The landmark case saw the highest number of activists ever charged under the national security law at one time since it was imposed in response to mass pro-democracy protests.

The national security law has made it easier for the Chinese authorities to crack down on activists for behaviour they class as secession, subversion, terrorism or collusion with a foreign power.

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–IANS/DPA

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Thousands protest in New Zealand as government reveals budget

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Wellington, May 30 (IANS/DPA) Thousands of New Zealanders took to the streets on Thursday in a nationwide protest ahead of the new government’s first budget.

Te Pati Maori (the Maori Party) alongside the Toitu Te Tiriti (Honour the Treaty) called for the protests to demonstrate a unified response to “the Government’s assault” on Maori and New Zealand’s founding document, Te Tiriti o Waitangi.

Te Pati Maori called for the establishment of a Maori Parliament after the protests.

“Up and down the country, near 100-thousand people have taken part in activation rallies and we have saturated social media networks. We have mobilised our people in a matter of days in a beautiful harmonious activation against this Government,” it said in a statement.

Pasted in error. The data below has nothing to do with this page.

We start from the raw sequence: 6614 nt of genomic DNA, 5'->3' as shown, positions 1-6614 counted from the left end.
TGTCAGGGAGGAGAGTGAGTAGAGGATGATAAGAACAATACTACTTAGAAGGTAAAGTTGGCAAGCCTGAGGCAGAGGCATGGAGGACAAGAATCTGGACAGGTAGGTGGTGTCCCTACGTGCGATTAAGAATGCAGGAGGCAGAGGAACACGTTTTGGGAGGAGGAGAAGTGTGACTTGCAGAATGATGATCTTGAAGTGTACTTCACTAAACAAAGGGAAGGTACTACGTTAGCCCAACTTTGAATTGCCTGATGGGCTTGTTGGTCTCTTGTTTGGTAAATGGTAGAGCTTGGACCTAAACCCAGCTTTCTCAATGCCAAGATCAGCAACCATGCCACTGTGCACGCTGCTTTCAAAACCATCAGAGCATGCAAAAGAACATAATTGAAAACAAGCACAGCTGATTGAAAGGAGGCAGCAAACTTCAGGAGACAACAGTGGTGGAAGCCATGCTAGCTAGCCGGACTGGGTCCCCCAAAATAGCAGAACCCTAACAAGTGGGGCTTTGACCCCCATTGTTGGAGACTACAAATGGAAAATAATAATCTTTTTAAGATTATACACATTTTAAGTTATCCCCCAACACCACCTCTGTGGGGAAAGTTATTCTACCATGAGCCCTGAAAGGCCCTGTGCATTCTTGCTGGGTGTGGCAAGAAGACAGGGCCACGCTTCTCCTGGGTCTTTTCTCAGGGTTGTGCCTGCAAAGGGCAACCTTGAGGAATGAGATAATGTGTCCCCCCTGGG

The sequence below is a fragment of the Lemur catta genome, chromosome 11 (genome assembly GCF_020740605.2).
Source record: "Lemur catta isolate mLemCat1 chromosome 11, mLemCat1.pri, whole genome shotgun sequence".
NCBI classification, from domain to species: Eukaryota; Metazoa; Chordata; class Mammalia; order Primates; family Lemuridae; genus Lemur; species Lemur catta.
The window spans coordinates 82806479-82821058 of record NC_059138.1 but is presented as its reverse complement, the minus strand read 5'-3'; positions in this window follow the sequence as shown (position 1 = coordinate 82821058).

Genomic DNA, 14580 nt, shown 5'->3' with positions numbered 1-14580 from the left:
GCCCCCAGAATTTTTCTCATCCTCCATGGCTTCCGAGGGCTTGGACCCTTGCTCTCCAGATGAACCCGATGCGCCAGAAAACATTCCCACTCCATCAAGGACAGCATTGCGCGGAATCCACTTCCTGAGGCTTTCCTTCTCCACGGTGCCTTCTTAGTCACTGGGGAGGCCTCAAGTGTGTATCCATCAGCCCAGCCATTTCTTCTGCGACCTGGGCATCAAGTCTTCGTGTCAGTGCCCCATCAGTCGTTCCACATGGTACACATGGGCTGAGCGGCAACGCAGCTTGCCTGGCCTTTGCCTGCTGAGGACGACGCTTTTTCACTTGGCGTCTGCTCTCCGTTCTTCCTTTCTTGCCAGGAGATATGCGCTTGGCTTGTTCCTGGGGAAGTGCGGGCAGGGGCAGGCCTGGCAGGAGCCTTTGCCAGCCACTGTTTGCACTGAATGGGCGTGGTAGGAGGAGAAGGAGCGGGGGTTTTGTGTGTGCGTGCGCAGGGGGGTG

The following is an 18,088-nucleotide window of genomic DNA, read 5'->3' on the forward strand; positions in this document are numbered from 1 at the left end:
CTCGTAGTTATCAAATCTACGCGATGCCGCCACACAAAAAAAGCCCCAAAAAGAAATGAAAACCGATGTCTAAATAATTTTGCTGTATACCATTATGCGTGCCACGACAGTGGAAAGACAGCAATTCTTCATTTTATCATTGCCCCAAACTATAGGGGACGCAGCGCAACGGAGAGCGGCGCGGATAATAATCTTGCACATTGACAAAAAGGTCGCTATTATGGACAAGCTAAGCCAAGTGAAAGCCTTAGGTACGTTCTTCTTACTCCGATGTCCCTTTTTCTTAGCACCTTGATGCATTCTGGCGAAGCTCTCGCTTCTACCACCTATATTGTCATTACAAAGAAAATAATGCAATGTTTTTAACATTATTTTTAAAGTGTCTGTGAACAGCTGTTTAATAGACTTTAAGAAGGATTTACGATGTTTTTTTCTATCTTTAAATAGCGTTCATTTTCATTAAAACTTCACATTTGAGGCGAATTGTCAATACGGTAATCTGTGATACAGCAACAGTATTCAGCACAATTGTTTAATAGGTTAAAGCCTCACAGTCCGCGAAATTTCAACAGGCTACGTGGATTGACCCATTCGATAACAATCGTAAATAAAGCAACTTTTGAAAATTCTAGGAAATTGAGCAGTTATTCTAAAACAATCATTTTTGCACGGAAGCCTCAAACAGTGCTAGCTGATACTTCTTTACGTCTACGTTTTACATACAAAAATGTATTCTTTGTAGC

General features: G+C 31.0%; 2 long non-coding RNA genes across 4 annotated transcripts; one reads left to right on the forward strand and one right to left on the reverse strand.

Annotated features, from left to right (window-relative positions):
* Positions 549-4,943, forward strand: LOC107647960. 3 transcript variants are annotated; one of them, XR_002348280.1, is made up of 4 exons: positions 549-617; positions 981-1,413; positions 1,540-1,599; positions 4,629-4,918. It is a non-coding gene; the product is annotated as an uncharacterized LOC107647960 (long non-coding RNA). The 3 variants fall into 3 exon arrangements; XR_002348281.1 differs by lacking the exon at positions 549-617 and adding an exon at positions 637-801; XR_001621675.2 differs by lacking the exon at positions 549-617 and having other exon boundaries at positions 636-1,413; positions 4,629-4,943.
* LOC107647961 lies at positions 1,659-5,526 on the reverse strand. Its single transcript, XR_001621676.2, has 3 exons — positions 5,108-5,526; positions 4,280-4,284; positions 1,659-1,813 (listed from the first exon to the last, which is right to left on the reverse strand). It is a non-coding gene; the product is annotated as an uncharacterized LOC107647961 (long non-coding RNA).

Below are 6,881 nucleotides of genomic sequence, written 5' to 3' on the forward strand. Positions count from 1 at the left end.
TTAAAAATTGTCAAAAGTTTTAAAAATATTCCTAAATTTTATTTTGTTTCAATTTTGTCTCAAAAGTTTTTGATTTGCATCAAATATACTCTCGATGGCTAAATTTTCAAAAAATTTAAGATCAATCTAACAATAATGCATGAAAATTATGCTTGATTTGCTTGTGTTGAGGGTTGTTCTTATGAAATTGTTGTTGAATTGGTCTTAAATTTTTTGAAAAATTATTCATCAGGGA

“Seeing Tangata Tiriti (non-Maori) and Tangata Whenua (Maori) as one, which is the true intent of Te Tiriti o Waitangi, is exactly what scares the bejesus out of this government.”

“We now begin the process of establishing our own Parliament. Our people will design what this looks like for us, nobody else.”

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Police Assistant Commissioner Mike Johnson said officers were monitoring multiple gatherings across the country.

“While there has been disruption to travel in some locations, the participants have been well-behaved overall.”

Johnson said in Auckland, New Zealand’s largest city, hundreds of vehicles had clogged roads.

Groups were converging in Auckland central, on Parliament Grounds in Wellington, and in many other cities and towns.

“Police are in attendance and are focused on maintaining public safety while recognising the right to peaceful protest,” Johnson said.

Finance Minister Nicola Willis revealed her first budget on Thursday afternoon in Wellington.

“This year’s Budget is the clean-up job New Zealand needs after six years of economic mismanagement,” she said.

“We are welcoming in a new era of careful government spending, lower taxes for hard-working New Zealanders and a strong focus on rebuilding the economy.”

The protests were a follow-up of Te Pati Maori’s Day of National Action in December, in response to the policies of the coalition government.